I am not any closer on developing these kinds of resources; however, two pieces I read last week are prodding my thinking along. The first came from the Harvard Business Review and represented an interview with the authors of a "six-year study surveying 3,000 creative executives and conducting an additional 500 individual interviews" to identify five discovery skills these innovators have in common: associating, questioning, observing, experimenting, and networking. Of these, the ability to associate (make connections between disparate pieces of information) was seen as the most important; but, it's really the synergy among these things that leads to inquisitiveness.
We think there are far more discovery driven people in companies than anyone realizes. We've found that 15% of executives are deeply innovative, meaning they've invented a new product or started an innovative venture. But the problem is that even the most creative people are often careful about asking questions for fear of looking stupid, or because they know the organization won't value it...

If you look at 4-year-olds, they are constantly asking questions and wondering how things work. But by the time they are 6 ½ years old they stop asking questions because they quickly learn that teachers value the right answers more than provocative questions. High school students rarely show inquisitiveness. And by the time they're grown up and are in corporate settings, they have already had the curiosity drummed out of them. 80% of executives spend less than 20% of their time on discovering new ideas. Unless, of course, they work for a company like Apple or Google.

Is this true for schools---both the adults within them, as well as the students? As much as I hate to admit it, we do drum out curiosity and value conformity over time. I don't know that technology will change that, but I do think it will return some of the power of learning to students. The more tools a student has at hand to demonstrate their knowledge, the greater value we place on variety. That being said, not everyone is going to grow up to be Steve Jobs...but not everyone will have to grow up to be Bubba, either.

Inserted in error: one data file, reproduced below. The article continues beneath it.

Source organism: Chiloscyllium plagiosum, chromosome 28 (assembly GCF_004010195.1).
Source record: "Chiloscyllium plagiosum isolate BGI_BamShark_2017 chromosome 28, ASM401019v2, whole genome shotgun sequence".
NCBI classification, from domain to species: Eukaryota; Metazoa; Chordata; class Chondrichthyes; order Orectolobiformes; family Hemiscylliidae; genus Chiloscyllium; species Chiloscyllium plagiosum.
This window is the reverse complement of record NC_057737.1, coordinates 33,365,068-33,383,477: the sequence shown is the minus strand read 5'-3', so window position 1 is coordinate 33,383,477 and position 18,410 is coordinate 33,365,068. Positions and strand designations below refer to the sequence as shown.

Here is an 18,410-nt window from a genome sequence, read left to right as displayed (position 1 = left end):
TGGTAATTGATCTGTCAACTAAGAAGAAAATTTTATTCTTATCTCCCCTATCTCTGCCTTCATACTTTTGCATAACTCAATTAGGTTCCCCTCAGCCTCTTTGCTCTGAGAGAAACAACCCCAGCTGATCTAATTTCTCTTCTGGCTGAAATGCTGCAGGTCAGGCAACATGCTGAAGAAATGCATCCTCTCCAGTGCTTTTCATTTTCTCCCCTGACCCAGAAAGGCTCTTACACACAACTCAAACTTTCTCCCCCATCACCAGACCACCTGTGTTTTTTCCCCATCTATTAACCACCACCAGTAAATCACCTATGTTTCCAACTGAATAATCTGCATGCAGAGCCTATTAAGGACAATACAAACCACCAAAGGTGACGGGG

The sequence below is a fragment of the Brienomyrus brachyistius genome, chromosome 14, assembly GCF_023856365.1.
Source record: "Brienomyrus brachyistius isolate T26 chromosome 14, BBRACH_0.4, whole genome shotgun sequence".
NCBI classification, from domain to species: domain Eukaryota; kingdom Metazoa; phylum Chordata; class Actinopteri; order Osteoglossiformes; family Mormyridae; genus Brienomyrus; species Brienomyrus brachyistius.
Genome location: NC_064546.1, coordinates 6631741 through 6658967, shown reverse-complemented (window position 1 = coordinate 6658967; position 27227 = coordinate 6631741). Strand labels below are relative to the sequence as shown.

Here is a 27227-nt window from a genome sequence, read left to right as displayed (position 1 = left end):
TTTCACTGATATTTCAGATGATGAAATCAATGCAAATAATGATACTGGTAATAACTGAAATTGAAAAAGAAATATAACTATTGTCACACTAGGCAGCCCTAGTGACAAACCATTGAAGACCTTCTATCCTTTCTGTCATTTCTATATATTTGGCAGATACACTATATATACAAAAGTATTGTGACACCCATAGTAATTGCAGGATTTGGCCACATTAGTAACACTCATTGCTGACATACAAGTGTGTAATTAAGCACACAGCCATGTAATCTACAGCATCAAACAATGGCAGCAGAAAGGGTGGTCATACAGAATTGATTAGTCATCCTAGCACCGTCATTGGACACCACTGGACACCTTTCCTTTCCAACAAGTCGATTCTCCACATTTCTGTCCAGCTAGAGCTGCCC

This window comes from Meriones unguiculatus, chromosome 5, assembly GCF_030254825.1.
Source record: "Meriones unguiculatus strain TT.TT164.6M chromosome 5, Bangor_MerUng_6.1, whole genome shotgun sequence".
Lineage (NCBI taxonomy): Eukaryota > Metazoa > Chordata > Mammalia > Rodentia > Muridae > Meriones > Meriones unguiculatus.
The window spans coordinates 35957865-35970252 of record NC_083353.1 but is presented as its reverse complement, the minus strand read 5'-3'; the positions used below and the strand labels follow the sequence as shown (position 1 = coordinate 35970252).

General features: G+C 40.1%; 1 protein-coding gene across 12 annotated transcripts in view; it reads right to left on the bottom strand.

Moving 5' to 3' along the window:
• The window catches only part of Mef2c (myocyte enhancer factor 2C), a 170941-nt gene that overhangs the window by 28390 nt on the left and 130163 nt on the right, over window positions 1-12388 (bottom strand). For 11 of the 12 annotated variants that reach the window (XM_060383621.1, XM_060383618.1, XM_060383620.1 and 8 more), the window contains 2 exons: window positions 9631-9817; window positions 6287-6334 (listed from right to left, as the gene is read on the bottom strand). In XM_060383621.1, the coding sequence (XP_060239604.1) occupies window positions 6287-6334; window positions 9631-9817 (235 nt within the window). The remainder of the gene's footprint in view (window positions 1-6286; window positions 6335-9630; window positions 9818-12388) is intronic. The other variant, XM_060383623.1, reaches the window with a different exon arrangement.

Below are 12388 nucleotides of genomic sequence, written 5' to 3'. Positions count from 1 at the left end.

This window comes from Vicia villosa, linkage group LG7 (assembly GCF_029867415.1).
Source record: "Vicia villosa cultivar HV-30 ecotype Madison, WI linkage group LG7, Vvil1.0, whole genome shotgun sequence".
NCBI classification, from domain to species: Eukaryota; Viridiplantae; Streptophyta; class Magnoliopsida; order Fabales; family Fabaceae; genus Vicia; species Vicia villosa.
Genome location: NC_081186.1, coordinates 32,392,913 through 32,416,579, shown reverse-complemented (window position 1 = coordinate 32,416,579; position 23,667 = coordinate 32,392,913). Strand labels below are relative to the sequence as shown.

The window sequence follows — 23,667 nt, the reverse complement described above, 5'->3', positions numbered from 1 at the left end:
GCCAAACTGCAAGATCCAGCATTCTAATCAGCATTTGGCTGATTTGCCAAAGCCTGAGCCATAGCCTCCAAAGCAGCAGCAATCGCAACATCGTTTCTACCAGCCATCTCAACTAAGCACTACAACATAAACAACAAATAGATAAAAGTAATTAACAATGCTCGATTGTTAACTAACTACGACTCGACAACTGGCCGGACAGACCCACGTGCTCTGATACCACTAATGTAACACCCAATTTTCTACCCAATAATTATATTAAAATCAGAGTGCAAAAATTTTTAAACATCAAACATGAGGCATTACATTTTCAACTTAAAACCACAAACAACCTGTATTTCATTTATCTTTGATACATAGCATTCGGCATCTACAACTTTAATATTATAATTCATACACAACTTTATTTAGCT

More intriguing was this image from Inverting Bloom's Taxonomy by Sam Weinburg and Jack Schneider:


They report on a task given to two groups of history students. One group was comprised of AP US History students...the other graduate students in the field of history. Each participant was provided "a document and asked...to read it 'historically,' articulating what he thought the piece was about, raising questions about its historical circumstances, and sharing insights about the text...The document was a proclamation by President Benjamin Harrison in 1892."

As you might imagine, the two groups of students approached the task differently. AP students "marshaled background knowledge about Columbus and worked [their] way toward the Bloomian peak, eventually challenging President Harrison’s praise for Columbus with his own critical alternative. [The] response, though unpolished and in need of elaboration, seems like critical thinking. And that’s how the teachers we interviewed generally saw it." As for the graduate students...

From the start, it was clear what the young historians were doing differently. As one began his reading: “OK, it’s 1892.”

Our high school student Jacob knew the story of Columbus. But he didn’t know how to read a document as the product of a particular time and place. To the historians, critical thinking didn’t mean assembling facts and passing judgment; it meant determining what questions to ask in order to generate new knowledge.

Why, the young historians wanted to know, did Harrison make this particular declaration at this particular moment? Over and over, as they puzzled through the document, they asked “why?” In our dozens of interviews with high school students, not a single one ever did so.

Light bulbs soon started popping for the young historians. “The 1890s, the beginning of the Progressive Era, end of the century, closing of the frontier, Frederick Jackson Turner, you’ve got the Columbian Exposition coming up the following year. Biggest wave of immigration in U.S. history.” This one was on the scent. And then …

“That’s it!”

At the end of the 19th century, America was getting a makeover. Seemingly overnight, immigration had transformed the country’s look, bringing “Slavs,” “Alpines,” “Hebrews,” “Iberics,” and “Mediterraneans” to the United States. Among these newcomers were millions of Irish and Italian immigrants who formed a new political interest group—urban Catholics. Harrison, in honoring Columbus, was pandering. “Discovery Day” appealed to millions of new voters by bringing them, along with a hero who was one of their own, into the fold.

Mystery solved.

Now that’s critical thinking...